Students from St. John’s Lutheran School in Rogers City made the trek to Alpena today to learn more about our waterways. They engaged in marine debris collection both on land and on the water.“We got a grant from the Michigan Nature Association which provided funding for bus transportation and rental of the kayaks so students could go around the island and check areas where the debris would lodge itself and would be difficult to get from the trail side,” said Tonya Langlois, St. John Lutheran School principal.
While it was the student’s field trip to the Island Park, the students are no stranger to environmental stewardship. Just last month they collected a total of 248 lbs of marine debris.“When I see them pick up trash without being motivated, whether we’re out on walk, or in the classroom, on our playground, and they know that this makes a difference,” said Langois. “Because if we can stop it from getting to our water, it will not go from our waterways to the Great Lakes, and will not get into our fish, and we will not be consuming it. We’re ecstatic when they take ownership and want to pick up debris because it does not belong there.”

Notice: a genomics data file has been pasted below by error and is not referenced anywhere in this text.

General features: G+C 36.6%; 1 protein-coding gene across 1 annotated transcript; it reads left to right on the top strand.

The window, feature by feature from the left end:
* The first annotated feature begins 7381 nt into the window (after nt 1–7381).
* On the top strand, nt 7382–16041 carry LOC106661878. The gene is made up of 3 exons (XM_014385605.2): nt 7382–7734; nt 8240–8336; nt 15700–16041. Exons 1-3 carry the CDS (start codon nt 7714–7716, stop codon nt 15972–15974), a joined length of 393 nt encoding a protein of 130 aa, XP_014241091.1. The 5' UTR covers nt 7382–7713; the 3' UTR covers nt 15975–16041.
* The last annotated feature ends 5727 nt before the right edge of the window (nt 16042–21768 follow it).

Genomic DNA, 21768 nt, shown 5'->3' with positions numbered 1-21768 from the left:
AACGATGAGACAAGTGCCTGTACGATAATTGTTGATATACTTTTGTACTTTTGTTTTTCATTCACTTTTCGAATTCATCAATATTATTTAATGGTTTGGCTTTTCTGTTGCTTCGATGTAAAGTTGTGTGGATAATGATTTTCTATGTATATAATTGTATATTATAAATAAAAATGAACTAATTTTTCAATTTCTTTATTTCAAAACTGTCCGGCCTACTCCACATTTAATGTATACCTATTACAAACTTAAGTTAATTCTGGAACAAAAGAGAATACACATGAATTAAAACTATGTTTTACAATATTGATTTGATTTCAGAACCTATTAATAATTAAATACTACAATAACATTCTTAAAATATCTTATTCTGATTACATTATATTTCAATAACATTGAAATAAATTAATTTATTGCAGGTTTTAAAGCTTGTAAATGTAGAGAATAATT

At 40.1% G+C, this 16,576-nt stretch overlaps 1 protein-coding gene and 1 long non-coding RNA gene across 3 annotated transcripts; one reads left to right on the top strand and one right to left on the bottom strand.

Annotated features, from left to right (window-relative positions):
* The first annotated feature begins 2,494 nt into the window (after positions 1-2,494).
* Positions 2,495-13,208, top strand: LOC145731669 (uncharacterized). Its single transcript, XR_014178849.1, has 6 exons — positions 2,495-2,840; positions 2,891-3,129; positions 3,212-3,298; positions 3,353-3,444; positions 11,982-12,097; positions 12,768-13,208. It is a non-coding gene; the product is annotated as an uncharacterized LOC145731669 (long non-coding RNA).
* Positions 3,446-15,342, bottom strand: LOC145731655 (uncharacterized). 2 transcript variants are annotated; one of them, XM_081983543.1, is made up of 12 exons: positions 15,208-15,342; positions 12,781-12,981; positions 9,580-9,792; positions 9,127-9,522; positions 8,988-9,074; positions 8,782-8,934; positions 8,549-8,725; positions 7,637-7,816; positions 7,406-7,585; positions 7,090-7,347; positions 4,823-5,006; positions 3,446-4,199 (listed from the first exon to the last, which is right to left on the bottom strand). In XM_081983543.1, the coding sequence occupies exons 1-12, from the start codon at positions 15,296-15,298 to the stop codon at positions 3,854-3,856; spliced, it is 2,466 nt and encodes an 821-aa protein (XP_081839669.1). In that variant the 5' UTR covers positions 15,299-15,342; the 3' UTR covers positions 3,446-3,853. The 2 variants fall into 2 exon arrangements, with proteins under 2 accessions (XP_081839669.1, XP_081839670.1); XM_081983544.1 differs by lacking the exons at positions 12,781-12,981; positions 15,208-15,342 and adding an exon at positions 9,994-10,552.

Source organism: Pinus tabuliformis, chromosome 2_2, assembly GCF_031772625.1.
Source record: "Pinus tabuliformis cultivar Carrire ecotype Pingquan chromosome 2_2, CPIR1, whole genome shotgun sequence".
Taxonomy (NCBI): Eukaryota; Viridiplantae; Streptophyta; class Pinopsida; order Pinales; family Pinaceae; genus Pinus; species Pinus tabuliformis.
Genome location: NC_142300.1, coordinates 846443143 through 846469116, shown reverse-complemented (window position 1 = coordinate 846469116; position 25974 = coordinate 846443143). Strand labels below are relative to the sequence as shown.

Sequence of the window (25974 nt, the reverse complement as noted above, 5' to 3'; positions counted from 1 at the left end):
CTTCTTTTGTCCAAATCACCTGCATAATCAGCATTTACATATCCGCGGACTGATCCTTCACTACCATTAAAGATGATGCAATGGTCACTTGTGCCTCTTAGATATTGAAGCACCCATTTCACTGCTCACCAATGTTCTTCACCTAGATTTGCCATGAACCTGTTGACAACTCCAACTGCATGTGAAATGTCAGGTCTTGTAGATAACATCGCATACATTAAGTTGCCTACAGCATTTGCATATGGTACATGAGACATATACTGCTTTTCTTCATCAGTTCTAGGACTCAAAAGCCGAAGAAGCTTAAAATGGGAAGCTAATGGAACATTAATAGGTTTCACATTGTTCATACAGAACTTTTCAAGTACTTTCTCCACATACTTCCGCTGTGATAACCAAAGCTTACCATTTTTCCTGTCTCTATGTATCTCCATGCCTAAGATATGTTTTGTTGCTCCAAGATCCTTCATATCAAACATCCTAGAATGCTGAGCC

Between their efforts by trail and waterway, they collected roughly 30 pounds on today’s field trip. It all adds up to protect our natural resources. “Only 3% of [the water in the world] is fresh water that is potable, in other words drinkable or usable,” said Judy Kalmanek, Secretary of the Wildlife Sanctuary Board. “20% of that 3% is in the Great Lakes. We have a great responsibility here to protect that for water ourselves, our children, and their children on down the line so that it will always be available for them.”